inhibit parcels from reaching their LFCs within this fairly
hostile thermodynamic environment. That said, the very slow/non-
existent storm motions and slow propagation vectors will support
some light rainfall accumulations across metro Miami-Dade County.
The relatively light nature of these showers should greatly limit
the threat of urban/street flooding, but if any shower becomes
locally enhanced and moves slowly over a particular coastal area,
ponding of water could occur, though unlikely.
Weak high pressure will remain in place across the region,
supporting very similar conditions to that of today. Isolated
coastal showers will be possible, but coverage and intensity
should be low. Temperatures will remain seasonable for this time
of year. Winds begin to transition to a southerly direction, but
remain light overall.
Long Term (Monday Through Saturday)...
The extended period opens up with high pressure retreating into
the Atlantic as a complex low over the Gulf Coast states begins to
traverse northeastward, pushing a frontal boundary down the
peninsula and across South Florida mid Monday into early Tuesday.
Current model solutions, albeit still showing minor differences
in timing, depict the low quickly progressing up the eastern
Seaboard along with the best upper level dynamics. Therefore,
showers with perhaps a few thunderstorms are possible with the
Behind the front, high pressure builds back across the peninsula,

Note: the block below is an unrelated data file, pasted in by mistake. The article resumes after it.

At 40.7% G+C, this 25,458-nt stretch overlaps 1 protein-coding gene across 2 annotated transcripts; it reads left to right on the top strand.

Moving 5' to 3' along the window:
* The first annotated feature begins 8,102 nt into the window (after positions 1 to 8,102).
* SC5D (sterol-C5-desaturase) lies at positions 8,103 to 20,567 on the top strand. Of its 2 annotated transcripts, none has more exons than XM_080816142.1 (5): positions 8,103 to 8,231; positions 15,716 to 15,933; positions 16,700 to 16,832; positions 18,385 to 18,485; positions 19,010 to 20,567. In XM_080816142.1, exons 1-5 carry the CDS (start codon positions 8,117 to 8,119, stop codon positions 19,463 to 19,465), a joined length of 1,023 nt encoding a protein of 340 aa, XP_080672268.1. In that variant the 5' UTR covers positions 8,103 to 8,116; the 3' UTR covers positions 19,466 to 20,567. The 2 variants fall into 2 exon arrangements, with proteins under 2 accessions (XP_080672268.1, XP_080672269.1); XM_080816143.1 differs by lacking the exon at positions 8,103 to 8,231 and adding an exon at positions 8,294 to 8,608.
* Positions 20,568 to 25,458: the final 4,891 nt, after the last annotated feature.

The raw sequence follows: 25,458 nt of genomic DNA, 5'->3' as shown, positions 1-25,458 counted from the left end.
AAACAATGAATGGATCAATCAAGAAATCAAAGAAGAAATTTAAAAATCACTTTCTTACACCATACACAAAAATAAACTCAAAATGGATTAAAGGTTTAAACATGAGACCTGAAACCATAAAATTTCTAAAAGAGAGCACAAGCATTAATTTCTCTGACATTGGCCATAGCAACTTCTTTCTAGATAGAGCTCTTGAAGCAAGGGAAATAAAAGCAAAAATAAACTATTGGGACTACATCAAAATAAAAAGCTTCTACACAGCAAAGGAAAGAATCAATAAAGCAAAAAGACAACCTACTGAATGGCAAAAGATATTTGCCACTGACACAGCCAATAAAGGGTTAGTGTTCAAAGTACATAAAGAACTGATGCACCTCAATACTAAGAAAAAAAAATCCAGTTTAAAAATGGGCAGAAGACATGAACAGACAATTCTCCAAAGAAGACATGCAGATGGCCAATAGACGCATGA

with northwesterly to northerly flow advecting a colder and drier
airmass into the region. The coldest temperatures should be felt
Wednesday morning with overnight lows dipping into the upper 40s
to lower 50s across coastal metro areas and mid to lower 40s over
the interior and western Lake Region. This will be somewhat short-
lived as high pressure slides further eastward, veering the flow
out of the northeast then east, essentially inciting a warming
and slight moistening trend as the airmass modifies by late week.
Guidance then hints at the potential for cyclogenesis in our
vicinity, along with a second frontal boundary by the tail end of
the week and into next weekend. Unsurprisingly, agreement this
far out is poor in regards to timing, location, trajectory, and
overall impacts to South Florida. This will be something that will
be monitored with each model run and as we get closer in time.
A weak area of high pressure over the region will continue to
support light winds and generally benign marine conditions across
the local waters through this weekend. Early next week, a cold
front will approach the area and bring an increase in winds and
associated hazardous marine conditions, which will persist until
late next week.
Aviation (18Z TAFs)...
Primarily VFR throughout the period, with weak high pressure and
light/variable wind flow in place. Shallow moisture continues to
support VFR cigs along the southeastern portions of S FL this
afternoon, as well as brief passing SHRA. Convective coverage is
too minimal to mention in the TAFs, but brief MVFR cigs/vis could
accompany this activity along the eastern terminals.
.Preliminary Point Temps/PoPs...
West Palm Beach 68 82 70 84 / 10 10 10 30
Fort Lauderdale 70 83 70 84 / 10 10 10 20
Miami 69 83 71 84 / 10 10 10 20
Naples 67 83 70 81 / 0 10 10 70